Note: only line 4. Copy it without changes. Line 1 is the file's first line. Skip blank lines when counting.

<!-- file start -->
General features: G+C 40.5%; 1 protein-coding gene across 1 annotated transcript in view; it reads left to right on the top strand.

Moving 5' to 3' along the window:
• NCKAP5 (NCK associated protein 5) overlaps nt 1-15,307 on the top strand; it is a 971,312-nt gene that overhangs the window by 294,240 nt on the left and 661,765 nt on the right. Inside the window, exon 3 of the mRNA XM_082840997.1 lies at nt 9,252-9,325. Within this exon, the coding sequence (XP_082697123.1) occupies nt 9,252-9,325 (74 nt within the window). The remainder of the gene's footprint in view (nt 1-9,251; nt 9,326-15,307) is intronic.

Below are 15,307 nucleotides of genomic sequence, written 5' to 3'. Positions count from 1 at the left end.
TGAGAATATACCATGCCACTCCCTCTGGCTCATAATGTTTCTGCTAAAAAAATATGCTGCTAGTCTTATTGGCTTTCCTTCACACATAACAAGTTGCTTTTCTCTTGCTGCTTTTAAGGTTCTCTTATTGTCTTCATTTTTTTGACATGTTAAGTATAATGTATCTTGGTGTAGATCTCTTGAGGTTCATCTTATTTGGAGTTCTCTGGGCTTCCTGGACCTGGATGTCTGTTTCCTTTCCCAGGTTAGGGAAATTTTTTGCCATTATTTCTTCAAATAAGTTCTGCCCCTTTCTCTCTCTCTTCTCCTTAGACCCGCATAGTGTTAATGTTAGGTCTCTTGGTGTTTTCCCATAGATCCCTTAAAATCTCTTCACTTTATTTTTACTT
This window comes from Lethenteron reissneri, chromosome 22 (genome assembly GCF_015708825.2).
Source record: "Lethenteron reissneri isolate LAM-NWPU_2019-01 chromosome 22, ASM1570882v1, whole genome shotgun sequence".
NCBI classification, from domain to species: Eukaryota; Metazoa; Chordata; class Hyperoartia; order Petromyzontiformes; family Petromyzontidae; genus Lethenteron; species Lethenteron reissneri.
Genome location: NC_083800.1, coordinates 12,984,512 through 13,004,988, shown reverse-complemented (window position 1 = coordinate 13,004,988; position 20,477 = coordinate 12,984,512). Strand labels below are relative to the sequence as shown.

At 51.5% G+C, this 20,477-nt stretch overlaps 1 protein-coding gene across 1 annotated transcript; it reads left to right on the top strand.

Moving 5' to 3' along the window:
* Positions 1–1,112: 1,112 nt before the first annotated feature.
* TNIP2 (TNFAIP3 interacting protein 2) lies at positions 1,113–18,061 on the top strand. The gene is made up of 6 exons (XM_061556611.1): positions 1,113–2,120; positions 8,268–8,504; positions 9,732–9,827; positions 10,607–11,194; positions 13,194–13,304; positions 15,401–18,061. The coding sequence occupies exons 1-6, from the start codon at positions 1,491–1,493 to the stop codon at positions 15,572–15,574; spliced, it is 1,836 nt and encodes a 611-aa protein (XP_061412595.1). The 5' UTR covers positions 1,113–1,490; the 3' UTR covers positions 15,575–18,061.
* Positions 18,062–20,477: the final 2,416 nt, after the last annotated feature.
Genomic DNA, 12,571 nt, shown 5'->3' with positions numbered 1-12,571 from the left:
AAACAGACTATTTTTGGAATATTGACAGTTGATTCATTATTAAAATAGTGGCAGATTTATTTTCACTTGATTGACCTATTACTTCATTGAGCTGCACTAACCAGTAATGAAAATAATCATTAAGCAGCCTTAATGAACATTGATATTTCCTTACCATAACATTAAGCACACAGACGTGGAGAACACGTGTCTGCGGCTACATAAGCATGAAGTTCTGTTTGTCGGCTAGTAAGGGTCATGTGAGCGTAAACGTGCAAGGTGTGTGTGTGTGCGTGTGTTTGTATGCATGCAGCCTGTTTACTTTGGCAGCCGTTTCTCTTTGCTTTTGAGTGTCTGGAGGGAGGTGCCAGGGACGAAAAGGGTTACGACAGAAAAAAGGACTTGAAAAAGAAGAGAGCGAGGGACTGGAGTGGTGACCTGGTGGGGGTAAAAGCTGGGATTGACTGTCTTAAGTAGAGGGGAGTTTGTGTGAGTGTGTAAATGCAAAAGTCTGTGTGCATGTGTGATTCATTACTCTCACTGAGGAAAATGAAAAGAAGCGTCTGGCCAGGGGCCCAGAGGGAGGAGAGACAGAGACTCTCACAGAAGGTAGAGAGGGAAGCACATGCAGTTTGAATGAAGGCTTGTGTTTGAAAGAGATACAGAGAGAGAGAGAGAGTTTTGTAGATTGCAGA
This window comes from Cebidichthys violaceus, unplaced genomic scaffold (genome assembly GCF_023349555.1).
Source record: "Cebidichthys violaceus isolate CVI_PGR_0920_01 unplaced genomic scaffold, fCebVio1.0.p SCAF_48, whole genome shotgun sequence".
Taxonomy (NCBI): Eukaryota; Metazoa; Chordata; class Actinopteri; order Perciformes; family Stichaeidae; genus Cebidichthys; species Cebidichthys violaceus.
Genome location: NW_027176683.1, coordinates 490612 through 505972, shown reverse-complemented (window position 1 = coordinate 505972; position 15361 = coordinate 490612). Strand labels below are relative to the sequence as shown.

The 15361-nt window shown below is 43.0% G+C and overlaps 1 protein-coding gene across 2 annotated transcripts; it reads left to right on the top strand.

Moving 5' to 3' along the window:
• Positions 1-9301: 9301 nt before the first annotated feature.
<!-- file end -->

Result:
Below are 15,307 nucleotides of genomic sequence, written 5' to 3'. Positions count from 1 at the left end.